Also last week, the PSNI was found out in its attempt to cover up for its role in the torture of men 50 years ago, when it was called the RUC.
The President can properly investigate the evidence from over a century ago, yet the PSNI cannot investigate evidence from half a century ago. It is a question of will. The Irish President had it and the British PSNI did not.
There is an irony in there somewhere in that it was not an Irish court that found against the PSNI but a British one. While the PSNI was valiantly, in its view, trying to protect British justice, the supreme authority on British justice, was rewarding it with a well placed kick up the swingers for its efforts.
Rejecting the PSNI spin, the Supreme Court in London unanimously found it likely that:
the deplorable treatment to which the Hooded Men were subjected at the hands of the security forces would be characterised today, applying the standards of 2021, as torture.
What happened to the hooded men has been common knowledge from the time it kicked off. The torturers far from ashamed at their handiwork allowed it to make its way into the public sphere for the purpose of terrifying the nationalist population into abject submission. In August 1971 the British tortured inside and massacred outside. The effect was not to cow the nationalist population, but to enrage it, and hasten the plummet into insurrection.
Torture was not the errant behaviour of some rogue elements. Culpability went right to the top of British officialdom including:
the Secretary of State for Defence, Lord Peter Carrington, the Home Secretary, Reginald Maudling, the Minister for Home Affairs in Northern Ireland, Brian Faulkner, and the Minister of State for Defence, Robert Lindsay, who was styled as Lord Balniel at the time.
Nevertheless, in 2014, proclaiming it had a duty to investigate and would always follow the evidence as it justified the arrest of Sinn Fein boss Gerry Adams - himself a victim of internment torture - it was somehow finding that there was no evidence to warrant any investigation into allegations of torture against the Hooded men. In self-serving fashion, it relied on a "partisan and flawed" report by a member of the Historical Enquiries Team who was simply a Widgery on the beat. Drew Harris, the then PSNI pointsman for the British Security Services, sent a letter to the lawyers of the Hooded Men in which he stated that the allegations had been:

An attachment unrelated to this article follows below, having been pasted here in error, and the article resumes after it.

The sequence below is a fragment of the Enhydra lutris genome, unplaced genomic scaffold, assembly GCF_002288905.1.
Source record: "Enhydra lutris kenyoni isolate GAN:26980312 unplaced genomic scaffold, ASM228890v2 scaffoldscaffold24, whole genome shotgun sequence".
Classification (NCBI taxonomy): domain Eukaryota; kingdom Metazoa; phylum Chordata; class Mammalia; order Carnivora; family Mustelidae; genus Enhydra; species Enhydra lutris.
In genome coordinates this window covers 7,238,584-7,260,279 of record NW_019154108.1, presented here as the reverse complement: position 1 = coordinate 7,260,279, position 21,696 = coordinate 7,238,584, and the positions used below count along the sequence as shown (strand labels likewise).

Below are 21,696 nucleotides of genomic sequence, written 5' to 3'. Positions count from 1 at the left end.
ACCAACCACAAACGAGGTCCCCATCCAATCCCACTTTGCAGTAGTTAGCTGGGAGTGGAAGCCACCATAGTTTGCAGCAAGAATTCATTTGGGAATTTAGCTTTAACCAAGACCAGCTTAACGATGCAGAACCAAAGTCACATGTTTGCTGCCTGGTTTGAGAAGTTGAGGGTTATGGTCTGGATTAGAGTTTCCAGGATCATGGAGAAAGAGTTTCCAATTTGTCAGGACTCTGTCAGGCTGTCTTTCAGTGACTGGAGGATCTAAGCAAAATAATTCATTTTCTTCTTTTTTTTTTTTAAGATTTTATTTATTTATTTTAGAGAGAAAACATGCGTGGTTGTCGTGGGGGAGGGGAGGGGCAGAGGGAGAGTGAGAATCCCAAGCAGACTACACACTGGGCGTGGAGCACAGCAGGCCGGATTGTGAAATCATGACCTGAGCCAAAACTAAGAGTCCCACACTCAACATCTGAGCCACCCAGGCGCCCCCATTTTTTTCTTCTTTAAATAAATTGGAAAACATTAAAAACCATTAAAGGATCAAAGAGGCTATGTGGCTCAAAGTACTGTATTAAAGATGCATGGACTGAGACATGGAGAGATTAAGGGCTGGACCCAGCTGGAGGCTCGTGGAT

researched and reviewed by the Historical Enquiries Team, who have not identified any evidence to support the allegation that the British government had authorised the use of torture in Northern Ireland.
Incredibly, he is now Garda Commissioner despite having willfully undermined efforts by the Dublin government to have the British face justice in the European Court.
The Court of Appeal in Belfast subsequently ruled against the cops saying that the decision not to investigate was "inadequate", "unduly narrow" and "irrational". The PSNI unwilling to give up its pursuit of injustice appealed to the UK Supreme Court. The highest court in the UK rubbished the HET chancer's report, concluding that it "shows on its face a lack of fairness in the officer's approach and a willingness to base conclusions on partisan assumptions rather than evidence". It scathingly dismissed the PSNI response:
The upshot is that the decision taken by the PSNI on 17 October 2014 on the basis of such a seriously flawed report was irrational and should not be allowed to stand.
This treatment was administered as a matter of deliberate policy by the law enforcement agencies of the state. Those who administered it were acting under orders and were trained as to how it should be inflicted. It was authorised at a very high level including ministerial authorisation and was, therefore, an administrative practice of the state.
Blanket: Does the PSNI constitute the disbandment of the RUC?
Hugh Orde: On 4/11/2001, the name changed. It has got a different name.